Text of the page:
Note: Names have been changed for the sake of privacy. 


Infection House: Before we get started, how are you doing?

Ryann Jordan: I’m okay! I’m working overtime until all this is over, so I’m a bit tired. But otherwise holding together.


IH: What is your role in the medical system? In which state, city, hospital, and unit are you working? 

RJ: I’m an ICU nurse at a large hospital in New Orleans. 


IH: We know all this is anything but normal— but can you walk us through a normal day?

RJ: When working on the COVID units, there is a certain flow to the day. I come in and get the bag where I’ve stored my N95 and surgical masks. Then I head to my patient assignment and get a report from the previous shift. I then plan my day and figure out how often I’ll need to go into the room. We try to cluster our tasks together. It’s better to go in the room and get your assessments, medications, re-positioning, blood draws, etc. done all at once. This minimizes your potential exposure to the virus. Each time you enter the room, there is a process to put on all your PPE [personal protective equipment], and another process to take it off as you exit. Of course, there are times you need to enter the room that you may not have planned for. Many of these patients are intubated, and may require suctioning. Restraints may need to be applied, or adjusted. Problems with the IV lines may need to be assessed and solved. So the plan of the day adjusts to patient needs, and to changes made by the medical team. You do all that for 12 hours, and hopefully you’re able to make some progress with the patient. Then you give a report to the next shift, and go home, and get ready to do it all again.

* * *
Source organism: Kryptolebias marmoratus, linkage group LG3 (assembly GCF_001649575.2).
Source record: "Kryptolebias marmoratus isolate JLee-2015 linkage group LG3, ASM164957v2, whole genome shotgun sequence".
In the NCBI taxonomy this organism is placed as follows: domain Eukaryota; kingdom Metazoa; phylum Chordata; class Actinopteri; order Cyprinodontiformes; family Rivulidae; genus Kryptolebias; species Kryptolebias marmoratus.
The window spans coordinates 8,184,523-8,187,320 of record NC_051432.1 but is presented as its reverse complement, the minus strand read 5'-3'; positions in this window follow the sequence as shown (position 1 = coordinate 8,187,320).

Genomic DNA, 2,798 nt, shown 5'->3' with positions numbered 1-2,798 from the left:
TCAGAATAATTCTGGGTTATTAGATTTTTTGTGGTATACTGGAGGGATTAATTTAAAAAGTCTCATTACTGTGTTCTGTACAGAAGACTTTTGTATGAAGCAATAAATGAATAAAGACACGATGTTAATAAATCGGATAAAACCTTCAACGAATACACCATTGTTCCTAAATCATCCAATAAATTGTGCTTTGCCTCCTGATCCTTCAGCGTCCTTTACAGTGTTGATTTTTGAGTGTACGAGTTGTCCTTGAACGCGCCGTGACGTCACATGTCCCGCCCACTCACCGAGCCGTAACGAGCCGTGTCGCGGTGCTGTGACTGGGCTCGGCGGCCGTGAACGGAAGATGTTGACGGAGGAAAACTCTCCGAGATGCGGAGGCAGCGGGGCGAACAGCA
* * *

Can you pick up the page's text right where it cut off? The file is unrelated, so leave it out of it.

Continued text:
IH: On average, how much time do you spend caring for an infected patient? How does that time compare prior to the pandemic?

RJ: In the ICU, our ratio is usually one nurse per two patients. On the COVID units, it’s 2-3 nurses per 2-4 patients. So the amount of time we have to spend with patients is similar. But the amount of time we spend actually in the room is definitely less than normal, because we are trying to reduce our exposure to the virus.


IH: Is there time to form any sort of relationship or connection with your patients, or is action too urgent?